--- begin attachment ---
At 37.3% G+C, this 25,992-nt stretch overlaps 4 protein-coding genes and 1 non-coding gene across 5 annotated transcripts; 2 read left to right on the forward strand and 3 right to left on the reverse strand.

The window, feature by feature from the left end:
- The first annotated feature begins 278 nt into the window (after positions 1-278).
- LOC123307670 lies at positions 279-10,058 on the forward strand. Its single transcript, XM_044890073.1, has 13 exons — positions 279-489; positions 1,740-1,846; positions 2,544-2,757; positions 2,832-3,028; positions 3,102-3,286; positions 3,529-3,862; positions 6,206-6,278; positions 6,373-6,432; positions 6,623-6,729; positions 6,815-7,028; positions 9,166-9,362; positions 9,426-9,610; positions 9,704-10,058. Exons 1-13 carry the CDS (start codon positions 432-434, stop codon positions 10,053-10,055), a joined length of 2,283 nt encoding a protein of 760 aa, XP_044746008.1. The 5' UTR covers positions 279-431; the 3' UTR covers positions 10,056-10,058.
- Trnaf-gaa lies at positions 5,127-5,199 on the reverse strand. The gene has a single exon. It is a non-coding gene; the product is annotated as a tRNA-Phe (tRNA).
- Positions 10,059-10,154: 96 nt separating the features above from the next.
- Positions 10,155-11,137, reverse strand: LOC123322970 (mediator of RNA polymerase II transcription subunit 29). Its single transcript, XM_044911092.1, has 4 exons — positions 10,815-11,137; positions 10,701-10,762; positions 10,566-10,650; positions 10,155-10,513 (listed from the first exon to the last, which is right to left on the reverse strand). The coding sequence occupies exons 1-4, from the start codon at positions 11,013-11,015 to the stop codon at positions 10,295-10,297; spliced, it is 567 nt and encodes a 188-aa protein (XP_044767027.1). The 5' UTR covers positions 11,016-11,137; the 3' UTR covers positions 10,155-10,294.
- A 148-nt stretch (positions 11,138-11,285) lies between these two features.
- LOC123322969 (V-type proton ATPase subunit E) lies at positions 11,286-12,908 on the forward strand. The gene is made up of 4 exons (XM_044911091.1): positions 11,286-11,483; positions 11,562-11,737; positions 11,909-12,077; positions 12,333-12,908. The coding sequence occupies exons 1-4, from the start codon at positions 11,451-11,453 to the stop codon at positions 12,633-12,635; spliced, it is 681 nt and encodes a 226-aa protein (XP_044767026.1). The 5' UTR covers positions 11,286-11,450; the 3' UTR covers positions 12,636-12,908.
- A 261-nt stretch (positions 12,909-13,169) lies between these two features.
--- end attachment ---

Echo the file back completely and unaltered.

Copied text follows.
At 37.3% G+C, this 25,992-nt stretch overlaps 4 protein-coding genes and 1 non-coding gene across 5 annotated transcripts; 2 read left to right on the forward strand and 3 right to left on the reverse strand.

The window, feature by feature from the left end:
- The first annotated feature begins 278 nt into the window (after positions 1-278).
- LOC123307670 lies at positions 279-10,058 on the forward strand. Its single transcript, XM_044890073.1, has 13 exons — positions 279-489; positions 1,740-1,846; positions 2,544-2,757; positions 2,832-3,028; positions 3,102-3,286; positions 3,529-3,862; positions 6,206-6,278; positions 6,373-6,432; positions 6,623-6,729; positions 6,815-7,028; positions 9,166-9,362; positions 9,426-9,610; positions 9,704-10,058. Exons 1-13 carry the CDS (start codon positions 432-434, stop codon positions 10,053-10,055), a joined length of 2,283 nt encoding a protein of 760 aa, XP_044746008.1. The 5' UTR covers positions 279-431; the 3' UTR covers positions 10,056-10,058.
- Trnaf-gaa lies at positions 5,127-5,199 on the reverse strand. The gene has a single exon. It is a non-coding gene; the product is annotated as a tRNA-Phe (tRNA).
- Positions 10,059-10,154: 96 nt separating the features above from the next.
- Positions 10,155-11,137, reverse strand: LOC123322970 (mediator of RNA polymerase II transcription subunit 29). Its single transcript, XM_044911092.1, has 4 exons — positions 10,815-11,137; positions 10,701-10,762; positions 10,566-10,650; positions 10,155-10,513 (listed from the first exon to the last, which is right to left on the reverse strand). The coding sequence occupies exons 1-4, from the start codon at positions 11,013-11,015 to the stop codon at positions 10,295-10,297; spliced, it is 567 nt and encodes a 188-aa protein (XP_044767027.1). The 5' UTR covers positions 11,016-11,137; the 3' UTR covers positions 10,155-10,294.
- A 148-nt stretch (positions 11,138-11,285) lies between these two features.
- LOC123322969 (V-type proton ATPase subunit E) lies at positions 11,286-12,908 on the forward strand. The gene is made up of 4 exons (XM_044911091.1): positions 11,286-11,483; positions 11,562-11,737; positions 11,909-12,077; positions 12,333-12,908. The coding sequence occupies exons 1-4, from the start codon at positions 11,451-11,453 to the stop codon at positions 12,633-12,635; spliced, it is 681 nt and encodes a 226-aa protein (XP_044767026.1). The 5' UTR covers positions 11,286-11,450; the 3' UTR covers positions 12,636-12,908.
- A 261-nt stretch (positions 12,909-13,169) lies between these two features.